Verdict This is a very satisfying read except for one glaring omission: there is not a single map to help the reader follow the route. An essential travelog.—Olga Wise, Austin, TX
(c) Copyright 2013. Library Journals LLC, a wholly owned subsidiary of Media Source, Inc. No redistribution permitted.

Kirkus Reviews
Pulitzer Prize–winning journalist Caputo (Crossers, 2009, etc.) chronicles his journey with a vintage Airstream trailer from the southernmost point of the United States to the northernmost reachable point in Deadhorse, Ala., in hopes of discovering what keeps this country united. Whether he's panning for gold in the Arctic Circle campground, taking pictures of buffalo in Theodore Roosevelt National Park or riding gaited horses through the Meramec Valley, one thing's for certain: This reporter has more stamina in him than your average 21-year-old. A few months shy of his 70th birthday, Caputo became re-inspired to discover America by driving cross-country (accompanied by his wife and dogs). In this hybrid memoir/history lesson, Caputo muses on such topics as immigration, foreclosure, and the pros and cons of technology's influence when traveling ("when [it] was in GPS mode, [the android phone] removed the elements of unpredictability that made travel an adventure"). In the strongest sections, the author records his conversations with both tourists and townsmen--though the historical footnotes often distract from the primary narrative. From chatting with West Virginia missionaries in Key West, to volunteering with the Red Cross in tornado-ravaged Tuscaloosa, to bartering his lawn-mowing services in exchange for room and board on a Meramec Valley horse farm, Caputo creates captivating portraits of a wide variety of communities. His most gripping discussions include his interviews with couples that were forced to downsize, teens that would rather work the land than work online ("you hear more about Lindsay Lohan than you do about crop prices"), and restaurant owners struggling to survive in obsolete towns. Although Caputo doesn't stumble upon a shared consensus from all his interviewees, he eventually learns that America thrives on both optimism and second chances. This personal collection of tales, yarns and folklore may not be enough to cure readers' wanderlust, but it does provide a diverse and acutely observed portrait of our country.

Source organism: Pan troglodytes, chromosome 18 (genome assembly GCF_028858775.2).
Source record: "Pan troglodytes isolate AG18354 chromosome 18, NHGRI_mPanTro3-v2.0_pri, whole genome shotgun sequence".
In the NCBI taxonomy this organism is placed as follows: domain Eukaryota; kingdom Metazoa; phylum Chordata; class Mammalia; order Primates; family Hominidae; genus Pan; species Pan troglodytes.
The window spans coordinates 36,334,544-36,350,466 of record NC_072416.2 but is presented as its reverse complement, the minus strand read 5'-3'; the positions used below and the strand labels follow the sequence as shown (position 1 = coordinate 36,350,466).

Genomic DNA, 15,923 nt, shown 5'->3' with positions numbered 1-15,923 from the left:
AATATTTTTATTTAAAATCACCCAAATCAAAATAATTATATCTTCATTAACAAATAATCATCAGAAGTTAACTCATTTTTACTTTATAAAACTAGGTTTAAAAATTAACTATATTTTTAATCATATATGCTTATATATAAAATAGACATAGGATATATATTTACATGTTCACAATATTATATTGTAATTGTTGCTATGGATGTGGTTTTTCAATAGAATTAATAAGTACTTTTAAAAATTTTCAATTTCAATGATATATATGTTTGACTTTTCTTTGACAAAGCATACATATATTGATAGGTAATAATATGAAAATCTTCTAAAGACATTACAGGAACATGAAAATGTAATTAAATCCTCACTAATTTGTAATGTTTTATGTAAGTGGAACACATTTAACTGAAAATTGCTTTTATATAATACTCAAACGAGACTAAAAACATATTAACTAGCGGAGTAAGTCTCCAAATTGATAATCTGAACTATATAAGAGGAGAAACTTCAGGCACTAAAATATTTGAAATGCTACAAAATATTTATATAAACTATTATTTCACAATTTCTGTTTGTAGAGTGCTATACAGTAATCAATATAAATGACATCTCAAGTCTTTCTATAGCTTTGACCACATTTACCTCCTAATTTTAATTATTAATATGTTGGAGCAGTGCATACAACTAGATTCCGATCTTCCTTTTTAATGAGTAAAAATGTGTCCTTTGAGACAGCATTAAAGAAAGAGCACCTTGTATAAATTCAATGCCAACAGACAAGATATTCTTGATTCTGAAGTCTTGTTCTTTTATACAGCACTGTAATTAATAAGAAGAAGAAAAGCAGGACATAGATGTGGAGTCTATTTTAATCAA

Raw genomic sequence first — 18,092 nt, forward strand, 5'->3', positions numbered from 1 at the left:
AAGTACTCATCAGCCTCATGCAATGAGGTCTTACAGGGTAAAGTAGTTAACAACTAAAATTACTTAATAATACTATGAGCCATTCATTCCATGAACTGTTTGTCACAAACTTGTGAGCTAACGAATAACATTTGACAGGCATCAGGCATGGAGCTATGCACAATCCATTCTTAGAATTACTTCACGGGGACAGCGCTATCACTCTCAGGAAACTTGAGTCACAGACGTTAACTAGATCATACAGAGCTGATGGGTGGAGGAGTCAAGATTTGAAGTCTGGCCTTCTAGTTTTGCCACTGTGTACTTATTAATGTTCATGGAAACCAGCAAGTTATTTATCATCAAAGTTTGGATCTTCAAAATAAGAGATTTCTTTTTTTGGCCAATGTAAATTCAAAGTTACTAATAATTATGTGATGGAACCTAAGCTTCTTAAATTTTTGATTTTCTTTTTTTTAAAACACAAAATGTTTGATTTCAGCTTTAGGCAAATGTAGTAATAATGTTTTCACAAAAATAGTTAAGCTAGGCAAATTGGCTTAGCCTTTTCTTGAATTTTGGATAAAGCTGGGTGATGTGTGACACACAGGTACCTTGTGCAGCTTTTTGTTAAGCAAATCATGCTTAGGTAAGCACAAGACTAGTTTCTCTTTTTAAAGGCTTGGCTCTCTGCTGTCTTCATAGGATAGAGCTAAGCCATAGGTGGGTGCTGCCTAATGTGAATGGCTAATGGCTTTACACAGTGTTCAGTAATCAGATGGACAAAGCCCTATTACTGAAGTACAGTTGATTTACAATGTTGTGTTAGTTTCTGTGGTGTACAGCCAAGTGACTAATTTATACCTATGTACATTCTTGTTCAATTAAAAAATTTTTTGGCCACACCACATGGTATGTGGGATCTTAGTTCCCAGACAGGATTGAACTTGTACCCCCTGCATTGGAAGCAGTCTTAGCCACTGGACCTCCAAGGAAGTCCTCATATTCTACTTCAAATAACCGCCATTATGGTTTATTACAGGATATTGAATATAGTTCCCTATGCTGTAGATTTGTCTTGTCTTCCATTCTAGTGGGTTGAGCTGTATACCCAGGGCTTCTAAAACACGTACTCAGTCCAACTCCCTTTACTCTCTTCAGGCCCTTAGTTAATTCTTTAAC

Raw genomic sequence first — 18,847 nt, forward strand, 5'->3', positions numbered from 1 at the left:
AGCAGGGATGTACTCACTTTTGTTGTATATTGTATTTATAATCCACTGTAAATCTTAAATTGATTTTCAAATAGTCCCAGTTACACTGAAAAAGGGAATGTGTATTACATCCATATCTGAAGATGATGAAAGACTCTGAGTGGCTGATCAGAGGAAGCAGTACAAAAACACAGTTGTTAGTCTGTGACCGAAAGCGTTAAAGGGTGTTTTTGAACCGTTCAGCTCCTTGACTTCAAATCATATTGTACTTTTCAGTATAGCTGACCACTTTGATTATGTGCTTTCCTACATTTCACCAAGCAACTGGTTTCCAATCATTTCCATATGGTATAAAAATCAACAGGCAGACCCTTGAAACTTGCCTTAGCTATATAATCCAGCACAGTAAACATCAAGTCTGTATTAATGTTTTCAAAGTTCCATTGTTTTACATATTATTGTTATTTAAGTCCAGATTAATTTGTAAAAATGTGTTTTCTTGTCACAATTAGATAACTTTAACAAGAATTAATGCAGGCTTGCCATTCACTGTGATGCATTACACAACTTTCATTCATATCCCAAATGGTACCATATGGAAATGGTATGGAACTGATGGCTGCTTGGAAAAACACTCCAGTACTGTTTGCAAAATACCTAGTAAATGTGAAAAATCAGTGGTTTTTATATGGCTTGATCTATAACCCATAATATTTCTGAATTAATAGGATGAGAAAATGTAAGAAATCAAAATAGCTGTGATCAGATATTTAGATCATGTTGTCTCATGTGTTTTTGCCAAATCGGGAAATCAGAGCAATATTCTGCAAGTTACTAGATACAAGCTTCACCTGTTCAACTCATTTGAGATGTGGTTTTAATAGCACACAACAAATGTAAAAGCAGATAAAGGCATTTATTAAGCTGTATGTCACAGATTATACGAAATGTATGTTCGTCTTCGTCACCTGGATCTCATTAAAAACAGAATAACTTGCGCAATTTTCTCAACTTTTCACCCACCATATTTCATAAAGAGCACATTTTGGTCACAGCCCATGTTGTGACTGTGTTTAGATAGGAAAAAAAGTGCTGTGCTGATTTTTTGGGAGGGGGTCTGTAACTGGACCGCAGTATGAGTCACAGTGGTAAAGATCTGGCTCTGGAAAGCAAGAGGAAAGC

From the Publisher
“It’s a good ride, and a good read.”
Minneapolis Star Tribune

“[Caputo’s] journey, narrated by Pete Larkin, comes to life in a fine audio highly recommended for any who love either travel narratives or stories about America.”
The Bookwatch

Minneapolis Star Tribune
“Caputo . . . provides ample historical background to the trip’s sites and a nice dose of humor. Curious and genuine, he weaves these elements together to produce a continental tale that is always engaging and frequently reassuring.”
Publishers Weekly

The Bookwatch
“Narrator Pete Larkin’s casual, personal sound is perfect for this captivating account of the ultimate road trip. . . . Armchair travelers AND wanderers will be fascinated by this travel memoir.”

The Denver Post

The ultimate road trip.
The Boston Globe

[An] engaging travelogue of a remarkable journey packed with plenty of intriguing tidbits for armchair travelers.
(starred review) Booklist

A new book from the Pulitzer Prize-winning Caputo…is always an event. Pithily capturing their characters and opinions about the state of America, Caputo snares reading devotees of a classic American theme, the road trip.
New York Times bestselling author of Horse Soldier Doug Stanton

It is a joy to read these stories. I mean that: pure joy. The Longest Road is the best thing to come along since Blue Highways and Travels with Charley.
The New York Times Book Review

[Caputo] keeps the narrative moving with his observant eye and mordant sense of humor.

A continental tale that is always engaging and frequently reassuring.

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Product Details

Holt, Henry & Company, Inc.
Publication date:
Sales rank:
Product dimensions:
6.56(w) x 9.38(h) x 1.06(d)

Read an Excerpt


I don’t know why my dream fell into such a long slumber. However, after careful investigation, I can identify what woke it up.

At the root was a condition I’ve suffered from for most of my life. I trace its origins to my childhood in the forties and fifties, when my father, a traveling machinist for the Continental Can Company, maintained and repaired the machines leased to canning factories in central and northern Wisconsin. He would leave our home in suburban Chicago in the late spring, and when school let out for the summer he returned to fetch my mother, my sister, and me to spend the next three months with him.